A family friend owns a record shop in Denver and he basically weathered the CD storm and is now doing extremely well. In fact, he recently came to visit and told me that tapes are now undergoing a similar rise in popularity. They don't even sound good and they break extremely easily, but they are now the new new trendy thing. In comparison the popularity of vinyl is super reasonable.

A few of my friends have been collecting vinyl for decades and have huge awesome collections. I've considered starting myself, but so far:

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Originally Posted by madhair60 View Post
I have two vinyl records.

- Let it Bleed
- the Blues Brothers Soundtrack
Also my record player doesn't work anymore. I'm probably going to stick to MP3s and go to friends houses for better sounding stuff.
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  #11  
Old 01-28-2016, 09:29 AM
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Quote:
Originally Posted by Patrick View Post
In fact, he recently came to visit and told me that tapes are now undergoing a similar rise in popularity. They don't even sound good and they break extremely easily, but they are now the new new trendy thing.
Uggghhhh. Is Guardians of the Galaxy the origin of this? At least it's a distraction from vinyl.
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Old 01-28-2016, 09:33 AM
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I think it's just 90's nostalgia. He bought a huge collection for next to nothing and has been making a killing on them. He's pretty happy about it even though he doesn't understand it at all.
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Old 01-28-2016, 09:57 AM
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Where is the thread for talking about collecting the real hipster music delivery device: the 8-track?
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Old 01-28-2016, 10:05 AM
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Edison-style wax cylinders or GTFO.

Seriously, though, any renewed interest in tapes seems like the worst kind of misguided nostalgia. I hated cassettes growing up but couldn't afford a CD player. They were poverty music. There are albums that I had to listen to on warped, badly treated secondhand cassettes for years, and even now I hear the distortions and decay in my mind when I listen to those albums on clean, remastered CDs. The mixtape thing was fun, but as soon as I gained the ability to burn music to CDs I dropped tapes like a bad habit.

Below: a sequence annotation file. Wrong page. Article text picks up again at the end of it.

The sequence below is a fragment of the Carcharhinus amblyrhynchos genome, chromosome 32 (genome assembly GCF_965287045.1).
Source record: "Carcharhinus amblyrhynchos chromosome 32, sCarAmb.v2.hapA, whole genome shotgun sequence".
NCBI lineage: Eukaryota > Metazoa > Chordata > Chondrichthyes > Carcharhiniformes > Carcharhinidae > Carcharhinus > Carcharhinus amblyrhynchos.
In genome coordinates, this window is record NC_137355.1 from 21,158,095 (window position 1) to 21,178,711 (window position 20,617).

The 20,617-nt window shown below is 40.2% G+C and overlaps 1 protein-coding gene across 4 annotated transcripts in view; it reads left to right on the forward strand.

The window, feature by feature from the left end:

The Steve Hoffman forum link is pretty rad, though. Thank you!
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Old 01-28-2016, 10:06 AM
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Quote:
Originally Posted by taosterman View Post
Uggghhhh. Is Guardians of the Galaxy the origin of this?
No. Tapes are cheap and plentiful and records are still expensive to manufacture (especially now that major labels are getting back in the game and clogging up the limited number of record plants' pressing schedules). If you're a small band or artist who wants a physical recording to sell, a tape is the cheapest and easiest option, and the equipment required to use them is still available in thrift stores all over.
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Old 01-28-2016, 10:36 AM
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Is tape really cheaper than a CD-R? Decent cassettes sell for 50 cents to a dollar... CD-Rs are about a penny apiece.
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Old 01-28-2016, 10:39 AM
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No, but, for whatever reason, CDs have never been "cool." The era of analog media seems to correlate directly with the golden ages of the major modern music canons, so one can't easily deny that, like with LPs, nostalgia is a major factor. That period in the late 90s up to the mid 2000s where analog was over but CDs were still common seems like the fucking dark ages now.

This quote from Brian Eno may or may not be relevant here:

Quote:
Whatever you now find weird, ugly, uncomfortable and nasty about a new medium will surely become its signature. CD distortion, the jitteriness of digital video, the crap sound of 8-bit — all of these will be cherished and emulated as soon as they can be avoided. It’s the sound of failure: so much modern art is the sound of things going out of control, of a medium pushing to its limits and breaking apart. The distorted guitar sound is the sound of something too loud for the medium supposed to carry it. The blues singer with the cracked voice is the sound of an emotional cry too powerful for the throat that releases it. The excitement of grainy film, of bleached-out black and white, is the excitement of witnessing events too momentous for the medium assigned to record them.